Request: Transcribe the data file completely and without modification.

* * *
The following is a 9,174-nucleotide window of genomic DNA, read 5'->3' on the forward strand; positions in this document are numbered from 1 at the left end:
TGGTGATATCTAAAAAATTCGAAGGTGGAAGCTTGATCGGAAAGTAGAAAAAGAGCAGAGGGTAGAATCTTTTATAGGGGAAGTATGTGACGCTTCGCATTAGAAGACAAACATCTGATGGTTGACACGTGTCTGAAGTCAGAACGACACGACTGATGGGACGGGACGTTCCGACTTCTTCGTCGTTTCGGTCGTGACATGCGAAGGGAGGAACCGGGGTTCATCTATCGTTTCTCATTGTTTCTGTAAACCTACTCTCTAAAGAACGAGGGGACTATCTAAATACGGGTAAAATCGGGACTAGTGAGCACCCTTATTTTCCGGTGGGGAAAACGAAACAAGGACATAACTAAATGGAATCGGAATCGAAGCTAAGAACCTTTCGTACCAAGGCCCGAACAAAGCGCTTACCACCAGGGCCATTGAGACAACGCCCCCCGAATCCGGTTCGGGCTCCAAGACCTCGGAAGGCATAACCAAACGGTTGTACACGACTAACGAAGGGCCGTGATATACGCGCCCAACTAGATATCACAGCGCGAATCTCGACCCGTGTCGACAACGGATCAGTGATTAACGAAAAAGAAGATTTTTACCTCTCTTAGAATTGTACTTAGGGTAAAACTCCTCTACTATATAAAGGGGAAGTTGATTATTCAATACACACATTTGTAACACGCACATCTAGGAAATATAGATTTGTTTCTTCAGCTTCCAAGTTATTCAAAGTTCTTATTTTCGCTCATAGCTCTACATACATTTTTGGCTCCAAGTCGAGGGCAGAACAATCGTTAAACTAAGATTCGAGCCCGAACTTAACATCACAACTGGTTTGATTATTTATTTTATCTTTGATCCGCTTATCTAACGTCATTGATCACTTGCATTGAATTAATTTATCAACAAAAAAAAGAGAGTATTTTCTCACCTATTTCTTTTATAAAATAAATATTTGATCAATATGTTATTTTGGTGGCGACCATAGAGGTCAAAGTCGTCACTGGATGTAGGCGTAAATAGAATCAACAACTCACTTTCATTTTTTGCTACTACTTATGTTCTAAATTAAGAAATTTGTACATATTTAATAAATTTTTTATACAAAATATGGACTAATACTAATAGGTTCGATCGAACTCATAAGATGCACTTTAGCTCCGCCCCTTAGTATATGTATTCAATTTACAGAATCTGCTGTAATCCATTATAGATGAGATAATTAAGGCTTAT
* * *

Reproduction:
The following is a 9,174-nucleotide window of genomic DNA, read 5'->3' on the forward strand; positions in this document are numbered from 1 at the left end:
TGGTGATATCTAAAAAATTCGAAGGTGGAAGCTTGATCGGAAAGTAGAAAAAGAGCAGAGGGTAGAATCTTTTATAGGGGAAGTATGTGACGCTTCGCATTAGAAGACAAACATCTGATGGTTGACACGTGTCTGAAGTCAGAACGACACGACTGATGGGACGGGACGTTCCGACTTCTTCGTCGTTTCGGTCGTGACATGCGAAGGGAGGAACCGGGGTTCATCTATCGTTTCTCATTGTTTCTGTAAACCTACTCTCTAAAGAACGAGGGGACTATCTAAATACGGGTAAAATCGGGACTAGTGAGCACCCTTATTTTCCGGTGGGGAAAACGAAACAAGGACATAACTAAATGGAATCGGAATCGAAGCTAAGAACCTTTCGTACCAAGGCCCGAACAAAGCGCTTACCACCAGGGCCATTGAGACAACGCCCCCCGAATCCGGTTCGGGCTCCAAGACCTCGGAAGGCATAACCAAACGGTTGTACACGACTAACGAAGGGCCGTGATATACGCGCCCAACTAGATATCACAGCGCGAATCTCGACCCGTGTCGACAACGGATCAGTGATTAACGAAAAAGAAGATTTTTACCTCTCTTAGAATTGTACTTAGGGTAAAACTCCTCTACTATATAAAGGGGAAGTTGATTATTCAATACACACATTTGTAACACGCACATCTAGGAAATATAGATTTGTTTCTTCAGCTTCCAAGTTATTCAAAGTTCTTATTTTCGCTCATAGCTCTACATACATTTTTGGCTCCAAGTCGAGGGCAGAACAATCGTTAAACTAAGATTCGAGCCCGAACTTAACATCACAACTGGTTTGATTATTTATTTTATCTTTGATCCGCTTATCTAACGTCATTGATCACTTGCATTGAATTAATTTATCAACAAAAAAAAGAGAGTATTTTCTCACCTATTTCTTTTATAAAATAAATATTTGATCAATATGTTATTTTGGTGGCGACCATAGAGGTCAAAGTCGTCACTGGATGTAGGCGTAAATAGAATCAACAACTCACTTTCATTTTTTGCTACTACTTATGTTCTAAATTAAGAAATTTGTACATATTTAATAAATTTTTTATACAAAATATGGACTAATACTAATAGGTTCGATCGAACTCATAAGATGCACTTTAGCTCCGCCCCTTAGTATATGTATTCAATTTACAGAATCTGCTGTAATCCATTATAGATGAGATAATTAAGGCTTAT